Does Microneedling Help Treat Melasma?

The use of microneedling by itself, without any other topical skin lightening creams, does not have a strong evidence base for improving melasma. As we know, melasma is a condition caused by a complex combination of photodamage and hormonal factors. Simply using the microneedles to activate fibroblasts in the dermis does not seem to be effective in isolation for the treatment of melasma.

The vast majority of studies that have been done about the use of microneedling for melasma have used it as ‘adjunctive’ treatment, meaning that microneedling is used alongside other interventions such as skin lightening creams containing a topical retinoid, vitamin C serums or hydroquinone creams.

In studies where microneedling was combined with skin lightening creams and routine sun protection, there is evidence to suggest that microneedling can help improve stubborn melasma. This makes sense when we consider that microneedles can form direct pores through the top layers of skin to deliver the medication into the dermis, where it can have its maximal effect.

A Word Of Caution

Inevitably, with the popularity of microneedling as a cosmetic procedure, there are now thousands of unregulated and unlicensed locations offering this treatment, often at cheaper rates than those available at the offices of board-certified dermatologists.

There are also many microneedling devices that are available for direct sale online for people to use on themselves at home. While it can be tempting to make use of these options, it is very important to do your research and make sure that the person carrying out the procedure is qualified to do it, and that the products you may purchase safe.

Melasma is most common in people with skin of color, and the risk of getting ‘post-inflammatory hyperpigmentation’ (darkening caused by trauma to the skin) is highest in those with this skin tone. Using inappropriately deep microneedles or unsafe techniques can result in post-inflammatory hyperpigmentation and worsen the appearance of melasma so please bear this in mind!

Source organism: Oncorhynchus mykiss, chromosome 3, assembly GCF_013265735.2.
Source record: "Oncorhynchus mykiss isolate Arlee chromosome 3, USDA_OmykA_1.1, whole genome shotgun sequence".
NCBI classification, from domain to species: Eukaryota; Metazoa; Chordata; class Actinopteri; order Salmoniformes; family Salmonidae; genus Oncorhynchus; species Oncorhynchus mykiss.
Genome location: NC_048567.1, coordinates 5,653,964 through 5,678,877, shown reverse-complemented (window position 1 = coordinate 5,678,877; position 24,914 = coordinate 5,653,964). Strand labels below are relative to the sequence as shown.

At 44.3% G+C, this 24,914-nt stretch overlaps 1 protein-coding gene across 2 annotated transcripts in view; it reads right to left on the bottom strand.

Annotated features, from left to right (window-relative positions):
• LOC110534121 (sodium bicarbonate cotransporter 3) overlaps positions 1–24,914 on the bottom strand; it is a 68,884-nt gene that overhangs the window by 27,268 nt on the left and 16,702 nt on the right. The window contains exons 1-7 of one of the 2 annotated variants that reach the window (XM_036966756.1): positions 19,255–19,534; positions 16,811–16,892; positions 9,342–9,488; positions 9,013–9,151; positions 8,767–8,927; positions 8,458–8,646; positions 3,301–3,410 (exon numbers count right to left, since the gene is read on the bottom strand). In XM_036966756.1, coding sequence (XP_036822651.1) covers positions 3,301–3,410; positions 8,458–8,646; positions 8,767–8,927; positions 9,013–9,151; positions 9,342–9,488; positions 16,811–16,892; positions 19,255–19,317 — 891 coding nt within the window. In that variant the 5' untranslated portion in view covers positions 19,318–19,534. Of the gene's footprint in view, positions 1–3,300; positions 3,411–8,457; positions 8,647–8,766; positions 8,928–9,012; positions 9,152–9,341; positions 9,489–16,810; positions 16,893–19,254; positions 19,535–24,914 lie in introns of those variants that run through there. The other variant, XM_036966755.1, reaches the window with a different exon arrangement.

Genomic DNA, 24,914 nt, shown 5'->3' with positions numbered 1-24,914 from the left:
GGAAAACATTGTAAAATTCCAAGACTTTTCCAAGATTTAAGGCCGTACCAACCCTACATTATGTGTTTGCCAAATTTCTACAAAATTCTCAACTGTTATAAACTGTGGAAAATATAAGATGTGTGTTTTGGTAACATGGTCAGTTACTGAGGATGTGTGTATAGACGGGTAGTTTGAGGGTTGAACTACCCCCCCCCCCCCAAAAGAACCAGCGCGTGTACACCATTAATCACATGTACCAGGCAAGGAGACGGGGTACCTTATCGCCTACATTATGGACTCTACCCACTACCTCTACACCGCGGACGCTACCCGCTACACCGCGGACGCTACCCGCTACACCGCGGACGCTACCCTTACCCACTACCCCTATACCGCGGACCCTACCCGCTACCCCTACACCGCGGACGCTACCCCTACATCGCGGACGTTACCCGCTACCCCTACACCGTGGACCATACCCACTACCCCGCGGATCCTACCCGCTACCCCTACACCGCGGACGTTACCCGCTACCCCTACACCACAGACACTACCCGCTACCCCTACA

Brandon Kirsch

Brandon Kirsch, MD, FAAD, is a board-certified dermatologist specializing in clinical drug development and medical innovation. He is the founder of Kirsch Dermatology in Naples, Florida and is also the Chief of Dermatology at the Naples Community Hospital. Kirsch Dermatology Website Dr. Kirsch started his career as a lawyer and holds law degrees from the University of Western Ontario (LL.B.) and Georgetown (LL.M. Securities and Financial Regulation). Dr. Kirsch completed his pre-medical studies at the University of Pennsylvania, medical school at Brown University, internship at the Mayo Clinic (Florida) and dermatology residency at the University of North Carolina. In partnership with the Mayo Clinic, he filed to patent a novel topical composition for the treatment of skin hyperpigmentation that he co-developed and also oversaw a successful pilot study of the formulation. Dr. Kirsch has experience with therapeutic drug development programs from pre-clinical to Phase 3 studies. He is licensed to practice medicine in California, Colorado, Florida, and North Carolina and law in New York and Ontario.